A spike in children’s peanut allergies over the last decade is a phenomenon the medical community can’t explain. Understanding and coping with a child’s food allergy takes a village—from doctors to teachers.
“OK Sweetpea, what kind of cereal would you like?” said April Toms.
Breakfast for the Toms family is always a little nuts, but you won’t find any on the menu:
“We always read the labels before we get our cereal—we always have to make sure there are no nuts, so we have Corn Chex or Frosted Mini wheats?” said Toms.
6 year old Sydney Toms is highly allergic to peanuts—something her mother April discovered within minutes of giving her daughter peanut butter when she was a baby:
“I just gave her some on some crackers and walked away and she was in her highchair and then I turned around and her hand was blown up like a balloon just from touching it.”
Her pediatrician referred Sydney to an allergist:
“We got her tested for everything, and that’s when we found out all the nuts, walnuts, pecans, the numbers were off the charts.”
A peanut allergy is one of the most common, serious and potentially fatal food allergies. It’s an immune response to peanut protein—the most serious reaction is called “anaphylaxis,” when blood pressure drops dramatically.
According to the Peanut Institute, about 1% of children in the US have peanut allergies, but that number has more than doubled between 1997 and 2002. Allergist Dr. Kevin Schaeffer says there’s no medical explanation yet for the spike in allergic kids—but there are theories—like what’s known as the hygiene hypothesis:
“It has to do with being immunized and it has to do with the immune response to that. We go through a process of shifting from dealing with infections to dealing with allergies when we are immunized and we have a cleaner environment.”
For April Toms, being the parent of a child with allergies is more than just recognizing and reading labels— it’s making sure Sydney stays away from all tree nuts when she’s at school:
“I’m putting my daughter in her teacher’s hands, so I have trust that she’s going to do it.”
President Obama signed the Food Allergy and Aniphilaxis Management Act, known as FAMA, into law last year. It encourages state and local governments to implement policies and guidelines to manage food allergy risk.
It’s what is setting the bar for schools like Dunwoody Elementary School to train their staff about allergies. Casey Goodwin is Sydney ’s first grade teacher:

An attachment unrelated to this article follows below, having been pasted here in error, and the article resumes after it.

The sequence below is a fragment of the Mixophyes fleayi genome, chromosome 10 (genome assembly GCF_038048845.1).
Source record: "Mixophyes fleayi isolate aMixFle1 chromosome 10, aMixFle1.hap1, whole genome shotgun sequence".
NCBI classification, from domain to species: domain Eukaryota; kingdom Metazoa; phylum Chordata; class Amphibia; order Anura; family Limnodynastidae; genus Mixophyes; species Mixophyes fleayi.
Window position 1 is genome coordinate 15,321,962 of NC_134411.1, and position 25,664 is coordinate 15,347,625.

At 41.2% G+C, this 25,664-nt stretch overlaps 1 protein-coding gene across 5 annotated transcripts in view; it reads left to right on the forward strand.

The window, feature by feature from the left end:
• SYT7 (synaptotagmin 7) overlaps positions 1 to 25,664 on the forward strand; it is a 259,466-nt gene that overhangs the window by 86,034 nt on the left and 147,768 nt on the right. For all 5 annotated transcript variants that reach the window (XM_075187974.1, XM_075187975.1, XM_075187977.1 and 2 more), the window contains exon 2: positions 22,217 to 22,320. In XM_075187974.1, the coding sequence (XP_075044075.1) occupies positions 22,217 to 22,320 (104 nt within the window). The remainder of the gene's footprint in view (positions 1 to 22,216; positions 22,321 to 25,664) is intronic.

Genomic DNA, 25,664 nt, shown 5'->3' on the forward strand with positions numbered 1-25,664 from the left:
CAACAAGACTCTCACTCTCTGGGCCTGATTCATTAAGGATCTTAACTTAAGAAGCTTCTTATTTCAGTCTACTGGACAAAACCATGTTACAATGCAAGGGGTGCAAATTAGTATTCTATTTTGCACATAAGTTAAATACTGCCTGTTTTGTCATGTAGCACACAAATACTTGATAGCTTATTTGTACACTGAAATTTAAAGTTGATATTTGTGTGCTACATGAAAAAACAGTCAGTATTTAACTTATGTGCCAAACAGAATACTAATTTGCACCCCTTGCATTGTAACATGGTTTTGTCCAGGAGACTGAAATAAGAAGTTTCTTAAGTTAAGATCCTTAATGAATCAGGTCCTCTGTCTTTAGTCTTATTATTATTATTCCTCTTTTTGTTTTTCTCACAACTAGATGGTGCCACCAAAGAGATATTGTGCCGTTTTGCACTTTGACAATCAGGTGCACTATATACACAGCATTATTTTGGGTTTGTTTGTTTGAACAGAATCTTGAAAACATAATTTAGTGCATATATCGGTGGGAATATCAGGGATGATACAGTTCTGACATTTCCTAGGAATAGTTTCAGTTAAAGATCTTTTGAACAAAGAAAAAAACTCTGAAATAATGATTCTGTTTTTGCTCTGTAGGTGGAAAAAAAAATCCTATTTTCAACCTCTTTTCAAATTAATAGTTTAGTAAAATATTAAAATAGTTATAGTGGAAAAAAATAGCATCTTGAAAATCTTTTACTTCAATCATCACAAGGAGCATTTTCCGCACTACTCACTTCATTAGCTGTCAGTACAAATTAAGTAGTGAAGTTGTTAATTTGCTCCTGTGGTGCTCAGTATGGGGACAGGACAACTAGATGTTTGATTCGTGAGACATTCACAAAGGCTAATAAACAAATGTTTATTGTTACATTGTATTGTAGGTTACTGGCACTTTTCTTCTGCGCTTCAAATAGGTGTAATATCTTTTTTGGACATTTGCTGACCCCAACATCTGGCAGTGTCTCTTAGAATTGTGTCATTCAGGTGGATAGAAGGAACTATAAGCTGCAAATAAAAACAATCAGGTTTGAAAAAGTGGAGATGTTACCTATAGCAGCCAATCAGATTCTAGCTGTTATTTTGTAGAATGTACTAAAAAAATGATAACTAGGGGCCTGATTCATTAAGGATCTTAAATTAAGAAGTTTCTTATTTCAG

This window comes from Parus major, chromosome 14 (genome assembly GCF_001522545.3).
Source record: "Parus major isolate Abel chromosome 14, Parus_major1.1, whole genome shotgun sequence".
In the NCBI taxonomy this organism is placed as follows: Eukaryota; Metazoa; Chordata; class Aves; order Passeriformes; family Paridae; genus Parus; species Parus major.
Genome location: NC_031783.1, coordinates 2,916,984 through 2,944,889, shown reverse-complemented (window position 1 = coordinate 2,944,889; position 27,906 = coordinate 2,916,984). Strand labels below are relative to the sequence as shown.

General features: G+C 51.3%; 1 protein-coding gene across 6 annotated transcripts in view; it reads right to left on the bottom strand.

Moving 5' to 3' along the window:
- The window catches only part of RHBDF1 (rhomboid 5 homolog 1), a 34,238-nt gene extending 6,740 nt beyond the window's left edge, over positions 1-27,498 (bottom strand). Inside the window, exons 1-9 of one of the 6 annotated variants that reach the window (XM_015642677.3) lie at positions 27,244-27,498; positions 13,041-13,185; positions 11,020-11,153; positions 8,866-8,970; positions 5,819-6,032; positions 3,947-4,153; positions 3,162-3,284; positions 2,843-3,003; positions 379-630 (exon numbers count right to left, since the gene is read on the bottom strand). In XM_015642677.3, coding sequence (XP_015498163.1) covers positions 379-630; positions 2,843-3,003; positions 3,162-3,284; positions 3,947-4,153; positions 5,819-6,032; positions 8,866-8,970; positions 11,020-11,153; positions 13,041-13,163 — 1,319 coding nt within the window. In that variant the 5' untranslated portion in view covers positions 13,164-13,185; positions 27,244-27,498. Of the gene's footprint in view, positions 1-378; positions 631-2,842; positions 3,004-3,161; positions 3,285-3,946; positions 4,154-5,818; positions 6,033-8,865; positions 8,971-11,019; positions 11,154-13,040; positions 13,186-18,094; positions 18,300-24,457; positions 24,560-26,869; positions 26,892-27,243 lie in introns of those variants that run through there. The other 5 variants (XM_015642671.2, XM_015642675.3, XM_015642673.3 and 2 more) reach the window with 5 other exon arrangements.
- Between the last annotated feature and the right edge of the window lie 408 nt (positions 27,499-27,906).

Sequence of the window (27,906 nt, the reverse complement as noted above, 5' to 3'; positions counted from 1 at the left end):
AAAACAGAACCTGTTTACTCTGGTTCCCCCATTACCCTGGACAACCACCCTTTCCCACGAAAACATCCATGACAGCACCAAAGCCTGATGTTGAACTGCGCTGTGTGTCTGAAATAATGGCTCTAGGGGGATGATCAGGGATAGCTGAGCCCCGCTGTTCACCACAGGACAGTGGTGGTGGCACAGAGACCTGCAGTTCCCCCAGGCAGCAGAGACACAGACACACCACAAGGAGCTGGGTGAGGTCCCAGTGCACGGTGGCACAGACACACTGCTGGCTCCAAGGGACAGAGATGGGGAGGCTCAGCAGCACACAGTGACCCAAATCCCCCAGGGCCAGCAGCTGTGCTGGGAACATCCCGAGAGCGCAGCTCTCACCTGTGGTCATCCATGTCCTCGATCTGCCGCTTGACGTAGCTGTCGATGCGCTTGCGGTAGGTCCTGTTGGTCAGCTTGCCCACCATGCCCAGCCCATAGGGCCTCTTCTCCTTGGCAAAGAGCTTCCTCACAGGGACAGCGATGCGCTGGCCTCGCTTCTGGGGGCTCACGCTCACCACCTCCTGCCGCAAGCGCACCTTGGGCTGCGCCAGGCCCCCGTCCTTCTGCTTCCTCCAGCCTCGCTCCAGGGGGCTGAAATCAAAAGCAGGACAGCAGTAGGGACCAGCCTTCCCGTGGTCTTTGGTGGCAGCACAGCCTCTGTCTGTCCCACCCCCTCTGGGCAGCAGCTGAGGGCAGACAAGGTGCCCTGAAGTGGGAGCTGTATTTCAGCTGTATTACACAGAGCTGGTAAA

“We sent a letter home at the beginning of the year first grade as a policy, we are not doing any outside food for birthdays, they can bring in party favors, and things like that, but no food and no outside food is allowed in our cafeteria
Food allergy rules and policies differ by school—and often by the decision of teachers like Goodwin not to allow outside food into the classroom. But allergy training for school staffs is now routine throughout the state.
Karen Harris founded Food Allergy Kids of Atlanta and trains teachers how to recognize if a student is having an allergic reaction.
In this demonstration at Redan Elementary School in DeKalb County , Harris is showing teachers how to properly administer an epipen—an Epinephrine injection used to treat life threatening allergic reactions.
“One thing we’d like to see all districts and schools implement is the stock epinephrin law. And that allows schools to keep stock epinephrin on school grounds in case there is a first time reaction and in case they need to have that medication.”
It’s almost snack time for Mrs. Goodwin’s kindergarteners, and it’s a classroom effort to keep hands clean. Kids use antibacterial hand gel and have a cupboard full of wipes to clean their snack space:
“For snack, I have two children that go, we wipe tables down for them and they eat their snack in a separate place,” said Goodwin.
Sydney takes her grapes and sits down alone, separate from her classmates. She’s learned that Allergy doesn’t just start with A…Awareness does.